4. A device in accordance with claim 1, wherein said means for rupturing the bottom of said outer container consists in suitable scoring in the outer container to facilitate the tearing along said scoring.

References Cited UNITED STATES PATENTS 2,289,747 11/1945 Stone et al. 2,728,671 12/1955 Young et a1. 9977.1 2,779,462 1/ 1957 Hoag. 2,835,191 5/1958 Clurman 99-304 2,880,534 4/1959 Lund 124.1 3,159,096 12/1964 Tocker 9977.1 3,199,437 8/1965 Nelsen 99295 FOREIGN PATENTS 988,754 5/ 1951 France. 528,819 6/1955 Italy.

WALTER A. SCHEEL, Primary Examiner.

, R. W. JENKINS, S. P. FISHER, Assistant Examiners.

Patent Citations
Cited PatentFiling datePublication dateApplicantTitle
US2289747 *May 10, 1940Jul 14, 1942Continental Can CoDispensing container
US2728671 *Aug 26, 1954Dec 27, 1955Pakko Lab IncPorous container of a dry infusion commodity and cover combination
US2779462 *Feb 16, 1956Jan 29, 1957Hoag Roderick WSingle use flexible container device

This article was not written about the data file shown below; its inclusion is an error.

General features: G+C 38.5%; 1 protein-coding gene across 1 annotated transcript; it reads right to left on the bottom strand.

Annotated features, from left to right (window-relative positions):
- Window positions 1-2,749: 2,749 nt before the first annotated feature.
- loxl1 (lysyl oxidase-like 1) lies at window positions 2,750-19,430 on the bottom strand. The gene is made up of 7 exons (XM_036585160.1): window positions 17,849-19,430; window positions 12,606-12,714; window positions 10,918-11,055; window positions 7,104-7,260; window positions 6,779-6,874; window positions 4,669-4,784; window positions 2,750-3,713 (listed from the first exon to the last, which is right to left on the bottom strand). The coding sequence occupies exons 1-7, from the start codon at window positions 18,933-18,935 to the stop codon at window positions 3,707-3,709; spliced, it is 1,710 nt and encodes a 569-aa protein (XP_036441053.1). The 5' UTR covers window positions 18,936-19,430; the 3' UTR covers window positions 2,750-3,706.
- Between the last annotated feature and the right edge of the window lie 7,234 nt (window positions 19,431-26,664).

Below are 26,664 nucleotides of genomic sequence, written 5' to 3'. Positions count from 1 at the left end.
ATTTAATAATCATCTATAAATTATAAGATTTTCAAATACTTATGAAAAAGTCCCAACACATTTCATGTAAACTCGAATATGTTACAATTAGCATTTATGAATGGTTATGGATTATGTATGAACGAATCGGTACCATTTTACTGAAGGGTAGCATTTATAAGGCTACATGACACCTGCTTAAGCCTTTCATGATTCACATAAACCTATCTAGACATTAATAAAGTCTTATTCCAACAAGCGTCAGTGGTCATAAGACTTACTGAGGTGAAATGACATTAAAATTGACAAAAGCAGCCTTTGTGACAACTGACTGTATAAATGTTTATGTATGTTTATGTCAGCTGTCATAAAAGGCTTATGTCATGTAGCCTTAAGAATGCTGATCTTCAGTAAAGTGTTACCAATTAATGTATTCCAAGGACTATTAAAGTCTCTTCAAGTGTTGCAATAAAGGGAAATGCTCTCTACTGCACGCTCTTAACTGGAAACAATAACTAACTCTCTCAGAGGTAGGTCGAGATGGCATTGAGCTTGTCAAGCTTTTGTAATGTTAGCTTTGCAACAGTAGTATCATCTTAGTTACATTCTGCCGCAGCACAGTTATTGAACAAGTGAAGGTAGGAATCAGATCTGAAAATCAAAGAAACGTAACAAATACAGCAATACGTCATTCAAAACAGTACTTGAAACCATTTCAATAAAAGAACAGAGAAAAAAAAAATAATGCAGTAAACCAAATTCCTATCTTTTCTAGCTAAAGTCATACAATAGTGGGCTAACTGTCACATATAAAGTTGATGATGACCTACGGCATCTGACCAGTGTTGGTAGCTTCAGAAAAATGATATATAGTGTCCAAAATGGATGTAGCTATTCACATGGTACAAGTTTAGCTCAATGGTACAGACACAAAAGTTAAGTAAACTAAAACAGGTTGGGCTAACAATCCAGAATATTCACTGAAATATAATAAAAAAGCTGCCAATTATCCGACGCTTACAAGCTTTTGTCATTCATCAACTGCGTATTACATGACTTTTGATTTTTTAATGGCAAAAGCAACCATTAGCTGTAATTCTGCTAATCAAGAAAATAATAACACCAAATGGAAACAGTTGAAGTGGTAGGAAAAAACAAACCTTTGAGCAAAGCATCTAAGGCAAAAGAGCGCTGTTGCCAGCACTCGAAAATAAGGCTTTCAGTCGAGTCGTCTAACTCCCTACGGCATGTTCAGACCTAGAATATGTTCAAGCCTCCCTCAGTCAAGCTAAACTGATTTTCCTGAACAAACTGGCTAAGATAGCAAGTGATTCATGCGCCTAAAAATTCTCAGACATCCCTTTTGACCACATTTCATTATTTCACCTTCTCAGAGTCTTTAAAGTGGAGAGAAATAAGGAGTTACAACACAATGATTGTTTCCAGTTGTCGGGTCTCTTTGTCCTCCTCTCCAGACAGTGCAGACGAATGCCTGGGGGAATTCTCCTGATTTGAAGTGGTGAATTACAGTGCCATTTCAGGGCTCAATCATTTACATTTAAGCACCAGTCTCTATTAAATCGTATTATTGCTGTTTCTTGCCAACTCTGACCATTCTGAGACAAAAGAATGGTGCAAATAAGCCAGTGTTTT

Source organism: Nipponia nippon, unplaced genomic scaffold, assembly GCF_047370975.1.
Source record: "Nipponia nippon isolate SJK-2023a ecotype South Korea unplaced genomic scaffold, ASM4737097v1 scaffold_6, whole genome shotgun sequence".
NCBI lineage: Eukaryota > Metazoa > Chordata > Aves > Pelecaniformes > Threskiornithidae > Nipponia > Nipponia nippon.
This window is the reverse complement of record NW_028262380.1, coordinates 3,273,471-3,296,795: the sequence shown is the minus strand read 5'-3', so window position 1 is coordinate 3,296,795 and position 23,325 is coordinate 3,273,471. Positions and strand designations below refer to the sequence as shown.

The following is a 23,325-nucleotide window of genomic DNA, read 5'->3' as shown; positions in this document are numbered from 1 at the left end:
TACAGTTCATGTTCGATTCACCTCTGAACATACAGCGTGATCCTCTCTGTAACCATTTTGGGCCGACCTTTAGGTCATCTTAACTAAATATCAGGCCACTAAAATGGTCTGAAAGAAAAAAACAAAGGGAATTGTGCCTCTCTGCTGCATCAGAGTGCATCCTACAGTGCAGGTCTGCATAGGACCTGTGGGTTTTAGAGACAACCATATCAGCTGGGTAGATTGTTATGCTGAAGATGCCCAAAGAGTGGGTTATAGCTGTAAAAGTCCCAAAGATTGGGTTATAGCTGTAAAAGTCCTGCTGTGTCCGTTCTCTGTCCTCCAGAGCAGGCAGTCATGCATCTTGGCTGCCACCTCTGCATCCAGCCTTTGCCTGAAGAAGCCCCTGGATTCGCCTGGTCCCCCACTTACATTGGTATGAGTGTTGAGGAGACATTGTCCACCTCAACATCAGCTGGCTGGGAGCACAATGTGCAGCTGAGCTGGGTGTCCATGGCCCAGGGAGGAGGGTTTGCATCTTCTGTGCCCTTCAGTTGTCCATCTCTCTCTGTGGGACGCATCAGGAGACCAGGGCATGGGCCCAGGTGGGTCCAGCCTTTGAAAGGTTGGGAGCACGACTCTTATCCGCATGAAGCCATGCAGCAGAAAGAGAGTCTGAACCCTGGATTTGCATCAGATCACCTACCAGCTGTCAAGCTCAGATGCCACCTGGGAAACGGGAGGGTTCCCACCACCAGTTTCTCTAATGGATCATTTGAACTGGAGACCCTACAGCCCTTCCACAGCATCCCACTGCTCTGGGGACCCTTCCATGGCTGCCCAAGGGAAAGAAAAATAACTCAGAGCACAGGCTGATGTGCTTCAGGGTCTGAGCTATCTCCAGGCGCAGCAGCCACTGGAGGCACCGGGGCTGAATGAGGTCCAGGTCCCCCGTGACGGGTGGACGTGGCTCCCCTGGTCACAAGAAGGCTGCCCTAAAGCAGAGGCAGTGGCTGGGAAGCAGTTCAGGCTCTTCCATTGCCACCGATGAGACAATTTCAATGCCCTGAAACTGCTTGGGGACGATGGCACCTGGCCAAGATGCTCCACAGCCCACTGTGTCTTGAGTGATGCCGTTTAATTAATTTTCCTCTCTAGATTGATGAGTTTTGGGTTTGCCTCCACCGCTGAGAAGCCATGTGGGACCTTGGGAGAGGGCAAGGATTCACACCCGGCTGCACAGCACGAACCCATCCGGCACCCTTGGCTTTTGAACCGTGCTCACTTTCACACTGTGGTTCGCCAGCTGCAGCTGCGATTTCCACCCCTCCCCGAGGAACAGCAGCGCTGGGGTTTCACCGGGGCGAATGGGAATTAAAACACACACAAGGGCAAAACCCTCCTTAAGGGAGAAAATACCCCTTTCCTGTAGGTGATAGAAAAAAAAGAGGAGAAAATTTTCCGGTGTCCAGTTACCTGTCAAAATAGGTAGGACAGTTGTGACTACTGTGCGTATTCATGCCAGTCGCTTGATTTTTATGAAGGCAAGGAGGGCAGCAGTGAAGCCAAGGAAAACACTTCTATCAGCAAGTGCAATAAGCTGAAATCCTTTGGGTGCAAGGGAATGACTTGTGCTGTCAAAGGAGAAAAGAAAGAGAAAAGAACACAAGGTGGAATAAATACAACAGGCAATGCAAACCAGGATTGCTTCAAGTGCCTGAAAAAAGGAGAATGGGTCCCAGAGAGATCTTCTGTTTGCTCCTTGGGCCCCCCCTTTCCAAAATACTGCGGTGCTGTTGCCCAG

US2835191 *Feb 24, 1956May 20, 1958Clurman Stanley PCoffee brewing device
US2880534 *Jul 2, 1957Apr 7, 1959Lund Edward JDisplay easel
US3159096 *Sep 24, 1962Dec 1, 1964Alfred M TockerCombined container and juicer
US3199437 *Feb 25, 1963Aug 10, 1965Nelsen Silas EInfusion apparatus
FR988754A * Title not available
IT528819B * Title not available
Referenced by
Citing PatentFiling datePublication dateApplicantTitle
US4560065 *Aug 6, 1984Dec 24, 1985Jerome F. Sheldon Inc.Carton stabilizer
US4560475 *Dec 20, 1983Dec 24, 1985Kataoka Bussan Kabushiki KaishaFilter assembly with supporting edges
US4584101 *Feb 8, 1984Apr 22, 1986Kataoka Bussan Kabushiki KaishaCoffee package